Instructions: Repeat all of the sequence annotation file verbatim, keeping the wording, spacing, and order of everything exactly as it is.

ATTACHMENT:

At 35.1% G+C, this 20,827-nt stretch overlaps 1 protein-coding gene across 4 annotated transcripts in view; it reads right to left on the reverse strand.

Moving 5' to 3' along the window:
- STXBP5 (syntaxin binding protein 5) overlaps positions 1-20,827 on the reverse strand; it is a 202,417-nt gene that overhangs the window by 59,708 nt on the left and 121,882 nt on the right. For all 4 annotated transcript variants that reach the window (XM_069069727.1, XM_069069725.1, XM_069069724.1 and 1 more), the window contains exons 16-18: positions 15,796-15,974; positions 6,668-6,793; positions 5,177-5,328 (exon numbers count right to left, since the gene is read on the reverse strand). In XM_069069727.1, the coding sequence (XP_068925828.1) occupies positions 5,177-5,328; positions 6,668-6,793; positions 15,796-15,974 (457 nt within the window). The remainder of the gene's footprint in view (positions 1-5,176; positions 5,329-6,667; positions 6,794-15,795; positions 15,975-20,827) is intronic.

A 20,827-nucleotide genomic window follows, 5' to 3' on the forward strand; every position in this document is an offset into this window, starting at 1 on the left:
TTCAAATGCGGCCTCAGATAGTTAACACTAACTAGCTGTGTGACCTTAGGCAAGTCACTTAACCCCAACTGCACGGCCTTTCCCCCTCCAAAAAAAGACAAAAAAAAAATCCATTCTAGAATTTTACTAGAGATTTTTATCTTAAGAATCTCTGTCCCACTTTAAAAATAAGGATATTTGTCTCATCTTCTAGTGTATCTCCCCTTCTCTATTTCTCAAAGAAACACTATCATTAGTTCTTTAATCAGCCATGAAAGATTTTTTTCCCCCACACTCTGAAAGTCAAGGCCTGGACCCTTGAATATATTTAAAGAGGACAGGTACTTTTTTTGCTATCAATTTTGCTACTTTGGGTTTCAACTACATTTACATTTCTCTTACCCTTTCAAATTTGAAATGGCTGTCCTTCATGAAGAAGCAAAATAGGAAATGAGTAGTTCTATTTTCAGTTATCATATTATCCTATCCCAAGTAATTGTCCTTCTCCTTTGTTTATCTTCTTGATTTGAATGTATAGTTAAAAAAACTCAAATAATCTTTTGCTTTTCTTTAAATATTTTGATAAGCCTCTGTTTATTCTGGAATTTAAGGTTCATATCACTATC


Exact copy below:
At 35.1% G+C, this 20,827-nt stretch overlaps 1 protein-coding gene across 4 annotated transcripts in view; it reads right to left on the reverse strand.

Moving 5' to 3' along the window:
- STXBP5 (syntaxin binding protein 5) overlaps positions 1-20,827 on the reverse strand; it is a 202,417-nt gene that overhangs the window by 59,708 nt on the left and 121,882 nt on the right. For all 4 annotated transcript variants that reach the window (XM_069069727.1, XM_069069725.1, XM_069069724.1 and 1 more), the window contains exons 16-18: positions 15,796-15,974; positions 6,668-6,793; positions 5,177-5,328 (exon numbers count right to left, since the gene is read on the reverse strand). In XM_069069727.1, the coding sequence (XP_068925828.1) occupies positions 5,177-5,328; positions 6,668-6,793; positions 15,796-15,974 (457 nt within the window). The remainder of the gene's footprint in view (positions 1-5,176; positions 5,329-6,667; positions 6,794-15,795; positions 15,975-20,827) is intronic.

A 20,827-nucleotide genomic window follows, 5' to 3' on the forward strand; every position in this document is an offset into this window, starting at 1 on the left:
TTCAAATGCGGCCTCAGATAGTTAACACTAACTAGCTGTGTGACCTTAGGCAAGTCACTTAACCCCAACTGCACGGCCTTTCCCCCTCCAAAAAAAGACAAAAAAAAAATCCATTCTAGAATTTTACTAGAGATTTTTATCTTAAGAATCTCTGTCCCACTTTAAAAATAAGGATATTTGTCTCATCTTCTAGTGTATCTCCCCTTCTCTATTTCTCAAAGAAACACTATCATTAGTTCTTTAATCAGCCATGAAAGATTTTTTTCCCCCACACTCTGAAAGTCAAGGCCTGGACCCTTGAATATATTTAAAGAGGACAGGTACTTTTTTTGCTATCAATTTTGCTACTTTGGGTTTCAACTACATTTACATTTCTCTTACCCTTTCAAATTTGAAATGGCTGTCCTTCATGAAGAAGCAAAATAGGAAATGAGTAGTTCTATTTTCAGTTATCATATTATCCTATCCCAAGTAATTGTCCTTCTCCTTTGTTTATCTTCTTGATTTGAATGTATAGTTAAAAAAACTCAAATAATCTTTTGCTTTTCTTTAAATATTTTGATAAGCCTCTGTTTATTCTGGAATTTAAGGTTCATATCACTATC